Bycatch Responsible for Decline of Sea Lion

Scientists studying the decline of the New Zealand sea lion have linked it to commercial fisheries bycatch around their breeding colonies on the Auckland Islands, which has previously been assumed to be only a minor threat.

Sea Lion Image: By User Bmh ca on en.wikipedia (Photo by Brian M Hunt.) [GFDL (http://www.gnu.org/copyleft/fdl.html) or CC-BY-SA-3.0 (http://creativecommons.org/licenses/by-sa/3.0/)], via Wikimedia Commons

Getting caught in fishing nets is a major cause of death for the increasingly endangered New Zealand sea lion, according to new research. Scientists analysed government data of their population and fisheries bycatch to investigate the role commercial fishing has played in the near 50% decline of the species.

The conclusion, published in Proceedings of the National Academy of Sciences, is that despite measures since 2001 to protect New Zealand sea lions from being killed in fishing nets, commercial fishing continues to impact their numbers. The authors believe that the current management of sea lion bycatch in the arrow squid fishery around the subantarctic Auckland Islands places the population at risk of extinction. This is because the New Zealand government assumes fishing is not a major threat to the species. A decline in the Auckland Islands is particularly concerning, as this is where nearly 70% of all New Zealand sea lion pups are born.

Lead author and population ecologist Dr Stefan Meyer, an Otago Department of Zoology PhD graduate, says the study presents a major breakthrough in understanding why New Zealand sea lions are declining at their main breeding colonies. “Several threats, such as disease and fisheries bycatch, have been postulated as causes of the sea lion decline. However, until this research, studies have been unable to link these threats to the decline.”

Associate Professor Bruce Robertson, of Otago’s Department of Zoology, says since 2001 sea lion exclusion devices have been used in the arrow squid fishery to stop them drowning in the trawl nets. While the observed bycatch has declined, he says unfortunately there is no firm evidence the devices have successfully removed the bycatch threat. “What information is available raises concerns that the devices may be hiding sea lion deaths by allowing dead sea lions to fall out of the nets at sea or causing injury that reduces life expectancy or reproductive ability.”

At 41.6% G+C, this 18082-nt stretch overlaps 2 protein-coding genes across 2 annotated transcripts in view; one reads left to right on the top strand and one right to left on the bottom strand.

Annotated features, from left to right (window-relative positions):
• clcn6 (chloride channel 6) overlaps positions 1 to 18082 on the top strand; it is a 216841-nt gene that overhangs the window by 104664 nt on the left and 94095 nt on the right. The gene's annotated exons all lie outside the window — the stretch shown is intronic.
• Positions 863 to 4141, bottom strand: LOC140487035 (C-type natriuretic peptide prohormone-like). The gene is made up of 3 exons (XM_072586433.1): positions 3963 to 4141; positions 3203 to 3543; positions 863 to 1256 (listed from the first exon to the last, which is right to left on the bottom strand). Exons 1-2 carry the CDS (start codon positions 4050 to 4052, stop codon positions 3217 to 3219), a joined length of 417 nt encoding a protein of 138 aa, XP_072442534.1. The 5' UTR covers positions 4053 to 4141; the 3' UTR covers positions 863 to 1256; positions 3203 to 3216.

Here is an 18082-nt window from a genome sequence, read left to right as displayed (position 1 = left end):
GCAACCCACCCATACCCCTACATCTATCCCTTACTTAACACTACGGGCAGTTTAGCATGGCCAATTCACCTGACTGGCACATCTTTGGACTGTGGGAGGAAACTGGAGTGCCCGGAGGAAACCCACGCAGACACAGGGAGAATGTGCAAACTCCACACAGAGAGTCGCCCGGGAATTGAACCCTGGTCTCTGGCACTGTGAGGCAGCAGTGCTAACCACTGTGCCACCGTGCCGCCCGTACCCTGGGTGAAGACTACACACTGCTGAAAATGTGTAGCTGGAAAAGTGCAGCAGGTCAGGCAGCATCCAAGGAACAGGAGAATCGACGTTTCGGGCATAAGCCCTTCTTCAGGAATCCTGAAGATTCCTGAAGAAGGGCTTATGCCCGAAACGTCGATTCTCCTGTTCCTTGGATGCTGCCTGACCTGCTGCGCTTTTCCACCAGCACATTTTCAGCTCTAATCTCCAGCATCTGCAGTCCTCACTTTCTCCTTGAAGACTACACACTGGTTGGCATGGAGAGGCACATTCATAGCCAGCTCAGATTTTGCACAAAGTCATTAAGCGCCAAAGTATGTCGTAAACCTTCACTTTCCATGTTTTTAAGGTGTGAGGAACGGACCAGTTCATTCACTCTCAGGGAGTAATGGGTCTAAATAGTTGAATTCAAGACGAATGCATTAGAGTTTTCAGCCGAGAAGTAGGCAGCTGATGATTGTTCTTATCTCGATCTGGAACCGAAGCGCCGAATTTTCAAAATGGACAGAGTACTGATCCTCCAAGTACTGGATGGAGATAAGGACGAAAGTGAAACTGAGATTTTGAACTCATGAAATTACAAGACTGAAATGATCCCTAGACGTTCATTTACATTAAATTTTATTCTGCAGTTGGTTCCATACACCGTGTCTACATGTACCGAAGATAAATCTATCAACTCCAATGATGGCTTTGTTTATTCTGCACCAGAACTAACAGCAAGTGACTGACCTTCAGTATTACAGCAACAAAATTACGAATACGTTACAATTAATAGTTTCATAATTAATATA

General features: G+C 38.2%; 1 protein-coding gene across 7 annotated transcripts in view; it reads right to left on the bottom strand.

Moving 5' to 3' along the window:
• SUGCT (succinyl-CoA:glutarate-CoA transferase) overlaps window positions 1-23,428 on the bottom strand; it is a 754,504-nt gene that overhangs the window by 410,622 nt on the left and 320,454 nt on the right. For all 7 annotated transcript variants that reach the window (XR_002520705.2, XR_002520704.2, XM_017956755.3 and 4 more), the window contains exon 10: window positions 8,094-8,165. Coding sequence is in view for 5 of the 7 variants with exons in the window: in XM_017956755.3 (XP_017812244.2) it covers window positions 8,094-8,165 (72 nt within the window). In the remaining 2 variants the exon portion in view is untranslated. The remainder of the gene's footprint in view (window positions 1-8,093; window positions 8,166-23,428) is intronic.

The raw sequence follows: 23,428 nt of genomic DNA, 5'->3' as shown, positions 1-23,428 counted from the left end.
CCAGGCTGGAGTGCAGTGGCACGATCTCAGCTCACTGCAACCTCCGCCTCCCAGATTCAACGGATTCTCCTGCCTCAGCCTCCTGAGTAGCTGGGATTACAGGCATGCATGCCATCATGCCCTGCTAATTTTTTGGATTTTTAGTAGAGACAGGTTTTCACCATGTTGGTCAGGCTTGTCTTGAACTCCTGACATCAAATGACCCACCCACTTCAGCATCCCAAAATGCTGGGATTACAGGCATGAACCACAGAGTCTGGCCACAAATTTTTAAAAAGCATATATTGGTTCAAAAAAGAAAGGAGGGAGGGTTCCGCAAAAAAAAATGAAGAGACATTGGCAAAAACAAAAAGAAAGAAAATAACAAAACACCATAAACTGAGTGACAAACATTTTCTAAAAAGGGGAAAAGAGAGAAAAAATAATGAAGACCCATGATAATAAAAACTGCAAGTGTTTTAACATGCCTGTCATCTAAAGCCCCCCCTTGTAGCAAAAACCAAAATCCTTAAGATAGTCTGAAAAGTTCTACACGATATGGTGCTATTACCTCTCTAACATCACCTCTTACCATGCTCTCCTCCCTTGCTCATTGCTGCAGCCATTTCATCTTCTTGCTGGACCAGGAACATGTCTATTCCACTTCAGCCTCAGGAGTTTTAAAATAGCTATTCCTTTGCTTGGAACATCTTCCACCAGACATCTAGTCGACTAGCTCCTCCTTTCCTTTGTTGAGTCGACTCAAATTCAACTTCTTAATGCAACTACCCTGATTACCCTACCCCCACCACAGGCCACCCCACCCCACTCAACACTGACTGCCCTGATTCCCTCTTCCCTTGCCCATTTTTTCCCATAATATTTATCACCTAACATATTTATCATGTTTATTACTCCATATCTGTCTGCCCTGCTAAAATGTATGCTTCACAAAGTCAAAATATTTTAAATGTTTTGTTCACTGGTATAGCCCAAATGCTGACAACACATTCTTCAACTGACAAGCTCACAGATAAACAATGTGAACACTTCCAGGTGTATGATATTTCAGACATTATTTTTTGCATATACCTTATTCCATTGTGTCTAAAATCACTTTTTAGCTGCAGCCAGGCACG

Dr Meyer adds: “We now know that sea lion exclusion devices have, despite all assumptions, obscured bycatch of New Zealand sea lions and that this factor posed a significant and ongoing impact to the population. Our findings are therefore a game changer in New Zealand sea lion management.”

Professor Martin Krkosek, from the University of Toronto, says the findings are unique in global bycatch research. “Given what we have found in this case study, we urge a wider assessment of bycatch exclusion devices used in global trawl fisheries.”

In the recently released New Zealand sea lion threat management plan, published by the Department of Conservation and the Ministry for Primary Industries, the government committed to halting the species’ decline within the next 5 years, aiming for a stable or growing population within the next 20 years.

The current focus of this plan is on reducing pup deaths, with fishing impacts thought, incorrectly, to be only minor. Associate Professor Robertson says: “…the impact from the squid fishery is likely a key driver of the New Zealand sea lion decline. With fishing threats being ignored in sea lion management, it is hard to see how the government’s goals to increase the population will be achieved. We hope that our study will lead to meaningful management.”

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